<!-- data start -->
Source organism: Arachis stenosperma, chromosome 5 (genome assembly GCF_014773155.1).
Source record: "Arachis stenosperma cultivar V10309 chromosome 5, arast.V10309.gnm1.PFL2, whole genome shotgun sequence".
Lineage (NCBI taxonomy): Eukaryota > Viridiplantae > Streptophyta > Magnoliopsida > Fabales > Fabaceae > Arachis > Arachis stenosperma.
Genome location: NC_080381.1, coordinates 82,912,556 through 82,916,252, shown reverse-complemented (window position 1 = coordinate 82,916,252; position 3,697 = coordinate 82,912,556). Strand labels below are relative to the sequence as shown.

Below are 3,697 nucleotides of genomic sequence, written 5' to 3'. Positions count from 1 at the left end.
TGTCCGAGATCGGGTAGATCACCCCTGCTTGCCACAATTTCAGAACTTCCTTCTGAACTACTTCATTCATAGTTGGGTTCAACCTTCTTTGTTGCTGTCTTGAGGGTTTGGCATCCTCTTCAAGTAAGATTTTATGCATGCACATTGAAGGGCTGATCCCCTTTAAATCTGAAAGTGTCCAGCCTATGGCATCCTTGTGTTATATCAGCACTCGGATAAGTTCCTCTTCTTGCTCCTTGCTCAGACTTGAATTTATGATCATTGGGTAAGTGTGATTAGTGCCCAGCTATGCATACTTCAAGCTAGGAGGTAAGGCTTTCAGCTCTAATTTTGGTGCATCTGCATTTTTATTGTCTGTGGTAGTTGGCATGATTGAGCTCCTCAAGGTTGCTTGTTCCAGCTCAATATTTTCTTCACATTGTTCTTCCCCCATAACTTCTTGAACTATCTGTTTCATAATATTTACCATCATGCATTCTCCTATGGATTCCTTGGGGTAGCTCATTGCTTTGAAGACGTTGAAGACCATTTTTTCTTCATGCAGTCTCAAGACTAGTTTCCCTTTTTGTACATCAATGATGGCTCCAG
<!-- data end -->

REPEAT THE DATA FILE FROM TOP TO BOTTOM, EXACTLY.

Source organism: Arachis stenosperma, chromosome 5 (genome assembly GCF_014773155.1).
Source record: "Arachis stenosperma cultivar V10309 chromosome 5, arast.V10309.gnm1.PFL2, whole genome shotgun sequence".
Lineage (NCBI taxonomy): Eukaryota > Viridiplantae > Streptophyta > Magnoliopsida > Fabales > Fabaceae > Arachis > Arachis stenosperma.
Genome location: NC_080381.1, coordinates 82,912,556 through 82,916,252, shown reverse-complemented (window position 1 = coordinate 82,916,252; position 3,697 = coordinate 82,912,556). Strand labels below are relative to the sequence as shown.

Below are 3,697 nucleotides of genomic sequence, written 5' to 3'. Positions count from 1 at the left end.
TGTCCGAGATCGGGTAGATCACCCCTGCTTGCCACAATTTCAGAACTTCCTTCTGAACTACTTCATTCATAGTTGGGTTCAACCTTCTTTGTTGCTGTCTTGAGGGTTTGGCATCCTCTTCAAGTAAGATTTTATGCATGCACATTGAAGGGCTGATCCCCTTTAAATCTGAAAGTGTCCAGCCTATGGCATCCTTGTGTTATATCAGCACTCGGATAAGTTCCTCTTCTTGCTCCTTGCTCAGACTTGAATTTATGATCATTGGGTAAGTGTGATTAGTGCCCAGCTATGCATACTTCAAGCTAGGAGGTAAGGCTTTCAGCTCTAATTTTGGTGCATCTGCATTTTTATTGTCTGTGGTAGTTGGCATGATTGAGCTCCTCAAGGTTGCTTGTTCCAGCTCAATATTTTCTTCACATTGTTCTTCCCCCATAACTTCTTGAACTATCTGTTTCATAATATTTACCATCATGCATTCTCCTATGGATTCCTTGGGGTAGCTCATTGCTTTGAAGACGTTGAAGACCATTTTTTCTTCATGCAGTCTCAAGACTAGTTTCCCTTTTTGTACATCAATGATGGCTCCAG